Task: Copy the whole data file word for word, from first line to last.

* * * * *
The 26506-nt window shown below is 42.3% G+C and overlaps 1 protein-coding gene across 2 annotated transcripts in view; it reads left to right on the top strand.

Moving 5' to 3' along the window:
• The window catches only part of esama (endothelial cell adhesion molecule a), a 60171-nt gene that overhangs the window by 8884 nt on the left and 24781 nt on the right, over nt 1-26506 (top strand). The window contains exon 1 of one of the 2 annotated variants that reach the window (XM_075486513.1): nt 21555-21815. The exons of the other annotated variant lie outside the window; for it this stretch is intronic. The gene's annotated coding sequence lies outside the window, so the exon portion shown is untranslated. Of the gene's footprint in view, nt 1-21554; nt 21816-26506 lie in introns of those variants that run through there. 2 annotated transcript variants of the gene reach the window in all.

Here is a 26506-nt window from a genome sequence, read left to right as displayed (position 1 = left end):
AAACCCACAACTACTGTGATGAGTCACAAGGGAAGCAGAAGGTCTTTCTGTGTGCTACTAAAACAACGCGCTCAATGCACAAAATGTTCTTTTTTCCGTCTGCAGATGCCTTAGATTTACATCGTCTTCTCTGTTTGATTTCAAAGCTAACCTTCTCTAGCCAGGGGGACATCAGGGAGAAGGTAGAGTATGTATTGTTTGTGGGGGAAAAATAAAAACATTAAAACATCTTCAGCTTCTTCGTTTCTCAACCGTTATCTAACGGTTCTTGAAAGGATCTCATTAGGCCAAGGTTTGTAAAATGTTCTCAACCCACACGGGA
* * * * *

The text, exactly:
The 26506-nt window shown below is 42.3% G+C and overlaps 1 protein-coding gene across 2 annotated transcripts in view; it reads left to right on the top strand.

Moving 5' to 3' along the window:
• The window catches only part of esama (endothelial cell adhesion molecule a), a 60171-nt gene that overhangs the window by 8884 nt on the left and 24781 nt on the right, over nt 1-26506 (top strand). The window contains exon 1 of one of the 2 annotated variants that reach the window (XM_075486513.1): nt 21555-21815. The exons of the other annotated variant lie outside the window; for it this stretch is intronic. The gene's annotated coding sequence lies outside the window, so the exon portion shown is untranslated. Of the gene's footprint in view, nt 1-21554; nt 21816-26506 lie in introns of those variants that run through there. 2 annotated transcript variants of the gene reach the window in all.

Here is a 26506-nt window from a genome sequence, read left to right as displayed (position 1 = left end):
AAACCCACAACTACTGTGATGAGTCACAAGGGAAGCAGAAGGTCTTTCTGTGTGCTACTAAAACAACGCGCTCAATGCACAAAATGTTCTTTTTTCCGTCTGCAGATGCCTTAGATTTACATCGTCTTCTCTGTTTGATTTCAAAGCTAACCTTCTCTAGCCAGGGGGACATCAGGGAGAAGGTAGAGTATGTATTGTTTGTGGGGGAAAAATAAAAACATTAAAACATCTTCAGCTTCTTCGTTTCTCAACCGTTATCTAACGGTTCTTGAAAGGATCTCATTAGGCCAAGGTTTGTAAAATGTTCTCAACCCACACGGGA